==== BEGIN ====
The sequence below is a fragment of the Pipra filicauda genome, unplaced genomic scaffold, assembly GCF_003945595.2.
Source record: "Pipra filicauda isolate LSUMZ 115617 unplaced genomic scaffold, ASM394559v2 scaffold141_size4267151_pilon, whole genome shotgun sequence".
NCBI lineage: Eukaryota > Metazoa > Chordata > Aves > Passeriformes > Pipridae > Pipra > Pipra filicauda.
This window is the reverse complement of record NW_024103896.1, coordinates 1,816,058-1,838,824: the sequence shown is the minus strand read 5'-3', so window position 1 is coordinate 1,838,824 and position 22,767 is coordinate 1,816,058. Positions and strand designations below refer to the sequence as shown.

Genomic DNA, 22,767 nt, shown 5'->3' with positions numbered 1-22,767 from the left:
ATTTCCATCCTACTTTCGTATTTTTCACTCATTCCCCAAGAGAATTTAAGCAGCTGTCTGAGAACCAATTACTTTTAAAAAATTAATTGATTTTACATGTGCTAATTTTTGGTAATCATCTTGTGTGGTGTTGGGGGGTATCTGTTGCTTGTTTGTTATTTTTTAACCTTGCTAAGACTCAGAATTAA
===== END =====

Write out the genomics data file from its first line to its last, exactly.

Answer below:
The sequence below is a fragment of the Pipra filicauda genome, unplaced genomic scaffold, assembly GCF_003945595.2.
Source record: "Pipra filicauda isolate LSUMZ 115617 unplaced genomic scaffold, ASM394559v2 scaffold141_size4267151_pilon, whole genome shotgun sequence".
NCBI lineage: Eukaryota > Metazoa > Chordata > Aves > Passeriformes > Pipridae > Pipra > Pipra filicauda.
This window is the reverse complement of record NW_024103896.1, coordinates 1,816,058-1,838,824: the sequence shown is the minus strand read 5'-3', so window position 1 is coordinate 1,838,824 and position 22,767 is coordinate 1,816,058. Positions and strand designations below refer to the sequence as shown.

Genomic DNA, 22,767 nt, shown 5'->3' with positions numbered 1-22,767 from the left:
ATTTCCATCCTACTTTCGTATTTTTCACTCATTCCCCAAGAGAATTTAAGCAGCTGTCTGAGAACCAATTACTTTTAAAAAATTAATTGATTTTACATGTGCTAATTTTTGGTAATCATCTTGTGTGGTGTTGGGGGGTATCTGTTGCTTGTTTGTTATTTTTTAACCTTGCTAAGACTCAGAATTAA